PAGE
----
GWEN IFILL: The president made at least one straightforward pledge today, to keep the promise he made before he was elected to shut down the detention center at Guantanamo Bay.
But is that even possible?
Charlie Savage has been covering the issue for The New York Times. And he joins us now.
Charlie, the president said that keeping Guantanamo open is not necessary to keep the country safe. What does he base that on?
CHARLIE SAVAGE, The New York Times: Well, President Obama’s plan for closing Guantanamo involves bringing the detainees there who can’t be sent home because they’re deemed too dangerous to release or because they are from countries where security conditions are poor, taking those detainees and bringing them to another prison inside the United States.
His original plan, which Congress blocked, was to use an empty maximum security prison in Thomson, Ill., to amp up its security further to supermax conditions. And his notion there is, we have terrorists all over the country, in supermax prisons in particular, and that’s fine. It’s not like that is actually a threat to national security. So we can still detain in wartime detention, is his view, without having to necessarily do it at Guantanamo, where things are so much more expensive and where there is this symbolic public relations problem that causes all sorts of foreign policy problems for the country.
GWEN IFILL: What — first of all, how many detainees are we talking about here?
CHARLIE SAVAGE: There are currently 166 detainees remaining at Guantanamo. That’s down from 240 when he took office, and about 800 total whom the Bush administration brought there. President Obama has not brought anyone to Guantanamo.
GWEN IFILL: And when you mention the expense and the president mentioned the expense, what are we talking about?
CHARLIE SAVAGE: It’s more expensive to build anything there. It’s more expensive because it is so far away. You have to barge things in around Cuba. It’s more expensive to operate anything there.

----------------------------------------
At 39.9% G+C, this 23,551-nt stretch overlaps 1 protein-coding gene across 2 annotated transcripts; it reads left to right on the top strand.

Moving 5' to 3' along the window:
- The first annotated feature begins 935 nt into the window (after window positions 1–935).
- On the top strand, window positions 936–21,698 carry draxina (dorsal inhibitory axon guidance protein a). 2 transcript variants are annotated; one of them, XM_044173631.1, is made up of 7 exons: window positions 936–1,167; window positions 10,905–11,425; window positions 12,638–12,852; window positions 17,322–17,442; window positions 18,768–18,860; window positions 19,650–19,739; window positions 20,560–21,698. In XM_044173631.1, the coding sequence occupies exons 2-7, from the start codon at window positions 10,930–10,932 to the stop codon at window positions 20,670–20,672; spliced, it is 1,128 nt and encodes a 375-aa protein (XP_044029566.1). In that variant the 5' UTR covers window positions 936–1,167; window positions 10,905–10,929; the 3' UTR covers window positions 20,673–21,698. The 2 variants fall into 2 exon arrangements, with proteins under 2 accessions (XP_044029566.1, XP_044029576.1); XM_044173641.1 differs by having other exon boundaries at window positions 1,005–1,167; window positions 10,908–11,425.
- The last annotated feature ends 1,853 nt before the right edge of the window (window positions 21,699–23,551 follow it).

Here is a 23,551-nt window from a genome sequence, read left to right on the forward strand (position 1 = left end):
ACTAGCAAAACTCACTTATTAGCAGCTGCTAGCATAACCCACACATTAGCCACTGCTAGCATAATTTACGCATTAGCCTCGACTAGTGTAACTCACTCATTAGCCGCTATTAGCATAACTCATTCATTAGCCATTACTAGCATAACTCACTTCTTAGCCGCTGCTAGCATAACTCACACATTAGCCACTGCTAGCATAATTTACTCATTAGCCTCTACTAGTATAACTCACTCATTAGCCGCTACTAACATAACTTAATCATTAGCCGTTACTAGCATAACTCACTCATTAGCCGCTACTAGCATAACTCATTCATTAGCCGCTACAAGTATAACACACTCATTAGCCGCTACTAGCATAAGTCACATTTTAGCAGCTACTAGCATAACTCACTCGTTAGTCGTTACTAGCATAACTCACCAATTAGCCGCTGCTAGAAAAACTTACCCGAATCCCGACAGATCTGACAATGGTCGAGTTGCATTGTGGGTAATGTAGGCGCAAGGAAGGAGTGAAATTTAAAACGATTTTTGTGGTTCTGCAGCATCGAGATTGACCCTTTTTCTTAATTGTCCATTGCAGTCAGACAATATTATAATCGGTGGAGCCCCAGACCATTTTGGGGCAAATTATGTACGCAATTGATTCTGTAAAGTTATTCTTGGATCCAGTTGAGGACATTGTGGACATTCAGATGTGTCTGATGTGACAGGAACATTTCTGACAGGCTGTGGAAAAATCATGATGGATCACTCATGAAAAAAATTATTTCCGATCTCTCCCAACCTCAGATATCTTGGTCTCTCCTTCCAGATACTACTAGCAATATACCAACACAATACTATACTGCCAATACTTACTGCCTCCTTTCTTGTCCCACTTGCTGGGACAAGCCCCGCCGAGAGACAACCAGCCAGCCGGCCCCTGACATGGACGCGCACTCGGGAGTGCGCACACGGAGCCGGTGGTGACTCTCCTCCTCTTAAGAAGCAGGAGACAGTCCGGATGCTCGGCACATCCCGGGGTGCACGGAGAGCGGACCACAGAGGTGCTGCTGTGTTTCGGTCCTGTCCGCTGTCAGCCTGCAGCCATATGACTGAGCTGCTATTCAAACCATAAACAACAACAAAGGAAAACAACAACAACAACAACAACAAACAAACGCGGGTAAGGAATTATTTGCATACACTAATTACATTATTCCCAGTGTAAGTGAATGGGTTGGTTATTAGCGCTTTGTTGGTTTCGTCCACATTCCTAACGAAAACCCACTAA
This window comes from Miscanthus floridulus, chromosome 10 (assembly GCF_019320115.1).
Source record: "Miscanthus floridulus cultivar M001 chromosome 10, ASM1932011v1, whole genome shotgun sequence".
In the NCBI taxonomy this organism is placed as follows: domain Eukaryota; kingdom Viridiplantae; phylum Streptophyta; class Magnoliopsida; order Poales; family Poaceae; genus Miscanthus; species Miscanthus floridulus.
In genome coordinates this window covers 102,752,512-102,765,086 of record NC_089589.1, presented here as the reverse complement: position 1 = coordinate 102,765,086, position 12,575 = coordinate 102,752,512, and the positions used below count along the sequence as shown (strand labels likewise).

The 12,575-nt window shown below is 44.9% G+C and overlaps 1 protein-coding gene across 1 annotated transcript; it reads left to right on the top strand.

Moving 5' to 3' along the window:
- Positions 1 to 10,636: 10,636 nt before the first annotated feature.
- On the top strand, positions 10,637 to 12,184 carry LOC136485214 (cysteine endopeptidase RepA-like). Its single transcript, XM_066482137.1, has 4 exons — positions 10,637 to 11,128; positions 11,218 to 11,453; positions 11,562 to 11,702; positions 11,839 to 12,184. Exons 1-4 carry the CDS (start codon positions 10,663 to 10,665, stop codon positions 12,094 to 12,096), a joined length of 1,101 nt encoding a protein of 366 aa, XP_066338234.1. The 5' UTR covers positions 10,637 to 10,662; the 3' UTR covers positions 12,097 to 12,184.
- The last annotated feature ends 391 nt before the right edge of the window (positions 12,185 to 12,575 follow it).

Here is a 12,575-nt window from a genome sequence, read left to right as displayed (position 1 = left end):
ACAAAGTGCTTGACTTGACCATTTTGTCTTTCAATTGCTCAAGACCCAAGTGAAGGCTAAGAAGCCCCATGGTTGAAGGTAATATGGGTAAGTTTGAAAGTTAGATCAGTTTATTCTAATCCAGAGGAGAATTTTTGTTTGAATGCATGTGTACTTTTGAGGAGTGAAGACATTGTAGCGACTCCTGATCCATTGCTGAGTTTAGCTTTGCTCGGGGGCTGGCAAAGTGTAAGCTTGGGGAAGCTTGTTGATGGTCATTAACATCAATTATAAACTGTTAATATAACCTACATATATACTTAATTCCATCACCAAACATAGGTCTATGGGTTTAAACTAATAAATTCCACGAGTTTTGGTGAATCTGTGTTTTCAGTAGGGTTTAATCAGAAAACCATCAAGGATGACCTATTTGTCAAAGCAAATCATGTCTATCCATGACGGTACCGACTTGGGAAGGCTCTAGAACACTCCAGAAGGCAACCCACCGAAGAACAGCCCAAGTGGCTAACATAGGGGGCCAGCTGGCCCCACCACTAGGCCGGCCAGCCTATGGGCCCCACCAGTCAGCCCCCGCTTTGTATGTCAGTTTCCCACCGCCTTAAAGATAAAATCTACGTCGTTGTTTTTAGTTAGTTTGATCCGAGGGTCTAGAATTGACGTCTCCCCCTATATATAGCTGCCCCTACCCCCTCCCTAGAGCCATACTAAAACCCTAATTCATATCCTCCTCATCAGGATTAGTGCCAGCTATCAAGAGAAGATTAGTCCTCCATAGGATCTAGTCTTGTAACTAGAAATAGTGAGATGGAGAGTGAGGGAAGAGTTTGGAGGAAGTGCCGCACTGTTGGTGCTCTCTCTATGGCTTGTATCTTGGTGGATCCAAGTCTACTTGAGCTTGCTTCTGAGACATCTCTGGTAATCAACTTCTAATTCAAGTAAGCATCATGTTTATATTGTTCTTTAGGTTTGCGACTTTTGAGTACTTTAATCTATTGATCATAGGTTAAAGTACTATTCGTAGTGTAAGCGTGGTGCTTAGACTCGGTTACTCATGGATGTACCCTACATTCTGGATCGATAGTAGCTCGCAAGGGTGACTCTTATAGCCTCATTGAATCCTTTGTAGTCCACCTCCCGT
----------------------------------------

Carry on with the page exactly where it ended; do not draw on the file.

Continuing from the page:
And currently the facilities there are sort of falling apart. The SOUTHCOM, which oversees Guantanamo, has a pending request for $200 million dollars in new construction to replace deteriorating facilities, which it says needs to be done right now. This would effectively build permanent structures to replace what had been temporary guard barracks and camps and so forth set up over 10 years ago.
GWEN IFILL: The president also made another claim today, assertion. He said that the presence of Guantanamo makes it a recruitment tool for extremists. Is there any evidence to back that up?
CHARLIE SAVAGE: Well, certainly, intelligence agencies have occasionally picked up propaganda or you see radical Muslim clerics and so forth mentioning Guantanamo in a list of grievances.
I would say in the current era, probably drone strikes occupy the number one spot on that list. But there’s also the continuing problem involving the low-level detainees at Guantanamo, not the high-level guys that are never going to get out, like Khalid Sheikh Mohammed. We’re talking about — about half the detainee population, 86, have been cleared unanimously by national security agencies for more than three years to be released if security conditions have been met.
And the outward flow of those detainees has dried up for several years. That’s what is leading to this turmoil and unrest at Guantanamo right now. And I think that’s currently the issue that is attracting the greatest blowback globally, including from the — recently from the United Nations High Commissioner for Human Rights.
GWEN IFILL: And part of the blowback, part of the upheaval there right now has to do with this hunger strike which is under way. Is this what has forced the president to get tough on this issue again? Or was this always — is this what the administration has been saying quietly all along?